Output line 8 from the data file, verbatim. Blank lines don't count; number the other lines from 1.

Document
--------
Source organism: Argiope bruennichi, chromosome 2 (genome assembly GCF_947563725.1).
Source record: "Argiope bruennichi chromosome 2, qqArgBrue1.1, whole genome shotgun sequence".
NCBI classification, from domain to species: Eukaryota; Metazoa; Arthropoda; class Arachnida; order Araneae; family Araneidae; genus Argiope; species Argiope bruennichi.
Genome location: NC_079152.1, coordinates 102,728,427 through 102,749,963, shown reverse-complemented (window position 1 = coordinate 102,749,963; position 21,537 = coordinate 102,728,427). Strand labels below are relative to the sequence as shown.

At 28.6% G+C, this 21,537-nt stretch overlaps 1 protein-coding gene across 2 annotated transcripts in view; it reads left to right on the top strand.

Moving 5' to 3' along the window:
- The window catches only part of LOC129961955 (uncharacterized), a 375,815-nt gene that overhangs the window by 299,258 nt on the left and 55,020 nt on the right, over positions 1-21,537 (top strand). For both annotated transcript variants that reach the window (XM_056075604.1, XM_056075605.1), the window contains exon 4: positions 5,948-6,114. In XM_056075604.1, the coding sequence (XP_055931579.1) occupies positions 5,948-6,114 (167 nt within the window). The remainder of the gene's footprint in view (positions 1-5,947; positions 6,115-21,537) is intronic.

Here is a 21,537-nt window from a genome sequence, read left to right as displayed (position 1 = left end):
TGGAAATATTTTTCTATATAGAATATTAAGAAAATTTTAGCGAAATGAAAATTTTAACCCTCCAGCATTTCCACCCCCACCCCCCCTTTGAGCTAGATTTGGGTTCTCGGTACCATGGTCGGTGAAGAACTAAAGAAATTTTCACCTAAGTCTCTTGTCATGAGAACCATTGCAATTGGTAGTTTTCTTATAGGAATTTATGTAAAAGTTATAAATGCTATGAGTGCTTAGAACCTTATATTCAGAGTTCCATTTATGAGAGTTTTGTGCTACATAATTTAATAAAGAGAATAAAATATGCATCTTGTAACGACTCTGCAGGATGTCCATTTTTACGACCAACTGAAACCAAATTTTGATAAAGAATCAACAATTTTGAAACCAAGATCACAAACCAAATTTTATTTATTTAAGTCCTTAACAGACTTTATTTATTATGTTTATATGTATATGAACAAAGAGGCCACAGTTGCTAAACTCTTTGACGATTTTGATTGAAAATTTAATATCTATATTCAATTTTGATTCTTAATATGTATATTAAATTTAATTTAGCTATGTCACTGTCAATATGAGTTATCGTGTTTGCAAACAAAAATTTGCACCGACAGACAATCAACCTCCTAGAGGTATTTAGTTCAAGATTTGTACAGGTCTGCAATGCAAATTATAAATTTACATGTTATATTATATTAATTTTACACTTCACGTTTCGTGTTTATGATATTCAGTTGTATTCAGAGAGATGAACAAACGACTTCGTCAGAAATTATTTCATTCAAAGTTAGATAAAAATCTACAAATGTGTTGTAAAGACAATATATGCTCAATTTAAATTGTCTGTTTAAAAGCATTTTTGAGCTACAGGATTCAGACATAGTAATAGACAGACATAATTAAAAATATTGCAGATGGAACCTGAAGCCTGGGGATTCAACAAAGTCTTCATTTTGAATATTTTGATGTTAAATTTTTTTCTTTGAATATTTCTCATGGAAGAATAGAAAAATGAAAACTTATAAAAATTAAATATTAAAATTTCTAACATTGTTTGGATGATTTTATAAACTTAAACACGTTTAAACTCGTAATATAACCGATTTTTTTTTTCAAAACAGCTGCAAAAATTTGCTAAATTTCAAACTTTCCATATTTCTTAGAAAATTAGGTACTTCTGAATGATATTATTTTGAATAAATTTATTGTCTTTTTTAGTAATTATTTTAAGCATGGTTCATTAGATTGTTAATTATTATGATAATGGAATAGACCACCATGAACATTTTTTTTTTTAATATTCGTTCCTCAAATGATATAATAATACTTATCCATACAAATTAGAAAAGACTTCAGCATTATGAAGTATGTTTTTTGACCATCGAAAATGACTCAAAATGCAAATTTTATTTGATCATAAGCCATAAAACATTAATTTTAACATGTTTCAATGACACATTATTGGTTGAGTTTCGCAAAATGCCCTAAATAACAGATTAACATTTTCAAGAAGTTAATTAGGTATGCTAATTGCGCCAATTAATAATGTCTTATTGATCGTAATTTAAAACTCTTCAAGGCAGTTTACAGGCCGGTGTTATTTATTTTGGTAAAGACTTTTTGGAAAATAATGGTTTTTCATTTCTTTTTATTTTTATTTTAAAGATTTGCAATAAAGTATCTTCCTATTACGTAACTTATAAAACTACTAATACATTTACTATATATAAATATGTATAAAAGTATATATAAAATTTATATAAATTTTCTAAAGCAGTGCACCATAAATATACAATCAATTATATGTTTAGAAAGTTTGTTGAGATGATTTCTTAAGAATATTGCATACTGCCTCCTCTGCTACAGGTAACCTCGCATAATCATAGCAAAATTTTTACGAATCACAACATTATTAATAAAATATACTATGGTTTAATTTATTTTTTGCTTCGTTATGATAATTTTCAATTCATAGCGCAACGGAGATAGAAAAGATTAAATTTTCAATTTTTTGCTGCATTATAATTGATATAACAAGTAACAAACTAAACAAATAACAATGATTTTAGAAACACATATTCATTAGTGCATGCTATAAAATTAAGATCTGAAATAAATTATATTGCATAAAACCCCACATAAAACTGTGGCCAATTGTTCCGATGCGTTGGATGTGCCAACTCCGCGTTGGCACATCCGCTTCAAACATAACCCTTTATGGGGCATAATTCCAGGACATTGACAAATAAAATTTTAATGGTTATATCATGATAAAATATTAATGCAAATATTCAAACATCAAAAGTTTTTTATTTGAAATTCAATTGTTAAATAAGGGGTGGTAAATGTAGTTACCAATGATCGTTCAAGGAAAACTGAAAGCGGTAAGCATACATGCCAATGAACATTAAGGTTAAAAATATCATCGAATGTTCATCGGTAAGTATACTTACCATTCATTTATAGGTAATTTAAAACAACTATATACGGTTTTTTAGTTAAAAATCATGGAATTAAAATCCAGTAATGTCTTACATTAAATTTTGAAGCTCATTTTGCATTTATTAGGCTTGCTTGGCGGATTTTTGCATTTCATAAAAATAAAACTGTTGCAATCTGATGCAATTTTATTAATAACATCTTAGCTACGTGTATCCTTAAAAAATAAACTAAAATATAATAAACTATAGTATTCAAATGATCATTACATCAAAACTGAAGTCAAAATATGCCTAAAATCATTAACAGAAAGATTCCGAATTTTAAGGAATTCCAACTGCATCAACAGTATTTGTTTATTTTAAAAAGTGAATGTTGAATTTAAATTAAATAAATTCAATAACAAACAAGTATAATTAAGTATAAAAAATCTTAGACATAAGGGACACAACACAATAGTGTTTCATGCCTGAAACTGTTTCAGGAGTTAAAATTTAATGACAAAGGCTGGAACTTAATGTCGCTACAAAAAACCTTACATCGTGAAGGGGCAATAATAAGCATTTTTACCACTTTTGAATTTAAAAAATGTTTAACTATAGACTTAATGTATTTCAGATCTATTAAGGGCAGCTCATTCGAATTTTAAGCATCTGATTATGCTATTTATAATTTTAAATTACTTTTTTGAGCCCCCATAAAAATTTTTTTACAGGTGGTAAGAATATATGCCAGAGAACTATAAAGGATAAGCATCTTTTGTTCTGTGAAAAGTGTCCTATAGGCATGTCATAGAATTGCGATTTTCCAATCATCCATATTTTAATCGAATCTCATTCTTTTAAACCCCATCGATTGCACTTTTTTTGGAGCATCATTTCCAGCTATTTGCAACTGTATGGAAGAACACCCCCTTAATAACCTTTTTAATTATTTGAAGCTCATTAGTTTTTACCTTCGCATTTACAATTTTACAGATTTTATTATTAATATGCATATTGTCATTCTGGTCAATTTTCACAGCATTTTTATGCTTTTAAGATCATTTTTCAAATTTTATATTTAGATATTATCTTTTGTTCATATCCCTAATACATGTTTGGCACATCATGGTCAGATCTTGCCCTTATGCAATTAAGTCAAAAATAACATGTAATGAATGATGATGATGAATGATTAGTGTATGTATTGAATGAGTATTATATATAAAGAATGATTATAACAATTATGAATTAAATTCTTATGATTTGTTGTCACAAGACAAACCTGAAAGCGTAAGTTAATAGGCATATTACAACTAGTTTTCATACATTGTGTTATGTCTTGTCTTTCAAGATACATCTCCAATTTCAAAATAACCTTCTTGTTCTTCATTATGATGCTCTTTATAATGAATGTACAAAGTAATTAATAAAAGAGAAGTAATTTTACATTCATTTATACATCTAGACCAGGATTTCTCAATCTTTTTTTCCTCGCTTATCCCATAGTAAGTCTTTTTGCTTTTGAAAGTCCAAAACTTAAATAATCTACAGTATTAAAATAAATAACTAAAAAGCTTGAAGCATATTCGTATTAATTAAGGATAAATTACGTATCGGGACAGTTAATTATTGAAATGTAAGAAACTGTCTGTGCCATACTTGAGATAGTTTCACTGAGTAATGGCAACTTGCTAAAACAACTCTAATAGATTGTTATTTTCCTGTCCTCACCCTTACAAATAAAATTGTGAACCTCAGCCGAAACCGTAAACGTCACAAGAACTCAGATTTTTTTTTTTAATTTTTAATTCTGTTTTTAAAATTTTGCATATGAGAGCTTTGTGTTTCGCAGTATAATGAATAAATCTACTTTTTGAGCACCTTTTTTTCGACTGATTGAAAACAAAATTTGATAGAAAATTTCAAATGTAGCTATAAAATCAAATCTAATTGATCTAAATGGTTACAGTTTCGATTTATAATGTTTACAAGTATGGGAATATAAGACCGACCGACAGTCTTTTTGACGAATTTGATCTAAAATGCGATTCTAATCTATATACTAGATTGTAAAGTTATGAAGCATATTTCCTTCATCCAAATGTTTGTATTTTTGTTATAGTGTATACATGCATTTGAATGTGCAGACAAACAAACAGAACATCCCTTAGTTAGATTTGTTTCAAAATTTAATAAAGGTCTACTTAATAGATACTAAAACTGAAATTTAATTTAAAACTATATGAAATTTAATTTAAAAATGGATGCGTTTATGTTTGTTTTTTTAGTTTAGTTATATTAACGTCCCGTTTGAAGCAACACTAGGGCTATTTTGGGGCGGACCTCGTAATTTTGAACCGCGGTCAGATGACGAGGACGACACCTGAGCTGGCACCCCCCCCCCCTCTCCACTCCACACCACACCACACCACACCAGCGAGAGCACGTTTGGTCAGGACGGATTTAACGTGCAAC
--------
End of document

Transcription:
Here is a 21,537-nt window from a genome sequence, read left to right as displayed (position 1 = left end):